#SocialDistancing Fail

Six years back, I put my brain to thinking about what the world would really domino-pieces-on-white-background-600w-1685490778

be like at the end.

I called the short story, “A Plague of Doubt.”

Today, I would rename it “Social Distancing Fail.”

At the time, my son — one of my most trusted readers — thought it too contrived. I put i

Here’s how it started:

John Forenow did what he did because he could.

For the third time this year, and it was only May, he planned to stuff himself into his isolation suit, seal himself into his car and drive off to the grocery store with the car’s autopilot disengaged!

It was completely reckless behavior on so many levels.

But that’s how humans behaved if they could—as if the new rules of daily life did not apply. In what some would consider his declining years, John felt the acute need of a survivor to experience life to the fullest and to push boundaries beyond the safe and secure. He lived while so many of those around him died.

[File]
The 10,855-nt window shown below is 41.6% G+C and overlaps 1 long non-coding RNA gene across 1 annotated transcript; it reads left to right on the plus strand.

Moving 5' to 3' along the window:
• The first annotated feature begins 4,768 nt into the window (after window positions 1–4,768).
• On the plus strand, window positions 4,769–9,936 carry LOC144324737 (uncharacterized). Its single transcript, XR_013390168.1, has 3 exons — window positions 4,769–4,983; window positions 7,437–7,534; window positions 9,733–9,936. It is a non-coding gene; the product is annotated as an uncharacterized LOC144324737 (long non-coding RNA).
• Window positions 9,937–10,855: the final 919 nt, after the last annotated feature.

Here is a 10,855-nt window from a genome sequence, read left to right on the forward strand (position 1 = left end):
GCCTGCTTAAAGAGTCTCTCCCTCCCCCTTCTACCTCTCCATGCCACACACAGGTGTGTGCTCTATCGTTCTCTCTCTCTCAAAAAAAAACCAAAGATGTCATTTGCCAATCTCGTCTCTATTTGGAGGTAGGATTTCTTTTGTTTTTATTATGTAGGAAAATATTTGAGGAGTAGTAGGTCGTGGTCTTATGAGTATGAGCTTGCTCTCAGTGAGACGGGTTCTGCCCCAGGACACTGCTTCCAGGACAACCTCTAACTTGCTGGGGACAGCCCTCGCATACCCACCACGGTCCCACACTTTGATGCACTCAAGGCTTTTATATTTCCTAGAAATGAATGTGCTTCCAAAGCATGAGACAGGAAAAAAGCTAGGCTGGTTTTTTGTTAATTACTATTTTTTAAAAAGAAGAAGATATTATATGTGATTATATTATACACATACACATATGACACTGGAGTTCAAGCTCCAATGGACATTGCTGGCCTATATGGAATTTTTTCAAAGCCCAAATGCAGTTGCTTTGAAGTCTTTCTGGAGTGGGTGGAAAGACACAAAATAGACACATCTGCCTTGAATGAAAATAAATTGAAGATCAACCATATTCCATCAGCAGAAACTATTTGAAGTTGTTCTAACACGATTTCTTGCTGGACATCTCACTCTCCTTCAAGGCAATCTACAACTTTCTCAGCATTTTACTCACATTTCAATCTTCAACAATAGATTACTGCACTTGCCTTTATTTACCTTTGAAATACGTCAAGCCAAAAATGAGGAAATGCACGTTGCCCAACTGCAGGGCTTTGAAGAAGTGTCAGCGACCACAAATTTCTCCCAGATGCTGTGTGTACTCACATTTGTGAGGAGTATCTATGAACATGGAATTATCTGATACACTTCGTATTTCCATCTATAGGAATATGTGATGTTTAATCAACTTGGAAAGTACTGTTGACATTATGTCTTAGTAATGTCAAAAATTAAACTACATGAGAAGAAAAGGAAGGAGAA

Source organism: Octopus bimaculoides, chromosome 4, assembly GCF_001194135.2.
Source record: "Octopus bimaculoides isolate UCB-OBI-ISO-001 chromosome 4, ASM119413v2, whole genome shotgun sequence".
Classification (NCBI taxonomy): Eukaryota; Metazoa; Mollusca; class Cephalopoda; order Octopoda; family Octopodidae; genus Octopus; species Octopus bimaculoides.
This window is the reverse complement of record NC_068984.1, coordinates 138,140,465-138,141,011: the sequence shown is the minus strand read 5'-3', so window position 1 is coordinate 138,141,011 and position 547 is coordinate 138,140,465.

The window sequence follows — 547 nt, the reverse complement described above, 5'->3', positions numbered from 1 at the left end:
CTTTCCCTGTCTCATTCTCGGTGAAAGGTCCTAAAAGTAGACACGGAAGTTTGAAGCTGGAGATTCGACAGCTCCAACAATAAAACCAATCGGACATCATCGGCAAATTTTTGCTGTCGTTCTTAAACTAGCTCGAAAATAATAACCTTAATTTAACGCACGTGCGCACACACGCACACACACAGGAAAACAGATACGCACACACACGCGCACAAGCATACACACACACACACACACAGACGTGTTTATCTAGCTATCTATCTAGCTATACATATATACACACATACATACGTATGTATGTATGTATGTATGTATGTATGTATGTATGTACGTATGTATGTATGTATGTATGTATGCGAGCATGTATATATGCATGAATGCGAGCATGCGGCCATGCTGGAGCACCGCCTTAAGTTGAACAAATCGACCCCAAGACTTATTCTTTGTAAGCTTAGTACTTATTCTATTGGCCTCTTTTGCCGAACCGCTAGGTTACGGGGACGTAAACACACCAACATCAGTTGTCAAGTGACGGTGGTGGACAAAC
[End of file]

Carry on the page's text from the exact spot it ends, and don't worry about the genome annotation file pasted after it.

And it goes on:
Redemption is hard, and may not be what we imagined.

Here’s the whole story (about 6,300 words) in a PDF file: Plague of Doubt-Social Distancing Fail_Final

Writer’s Burden Crushes Chair

Desk chair collapseMy daily companion for many years collapsed yesterday under the weight of writing three books: HOTEL CONSTELLATION: Notes from America’s Secret War in Laos; The Mark of the Spider; and most recently, Beware the Spider.

That’s right. My desk chair died.

I was not injured, but the sound of the left arm giving way under the strain of tens of thousands of typed words startled me from my day dreams. I mean, it interrupted my plotting of a new story for readers.

Fortunately, one of the office supply stores is having a sale on chairs (ending tomorrow), and I got a new one for less than what the old one cost.

You served me well, chair. RIP.


A Room Without Windows: Horace Mann

“A house without books is like a room without windows.”

Horace Mann

I feel a special connection with Mann since he served as the first president of my alma mater, Antioch College.

Antioch College seal.png

Windows serve two functions:

  • To let in light.
  • To allow us to see out.

Antioch filled those roles for me wonderfully.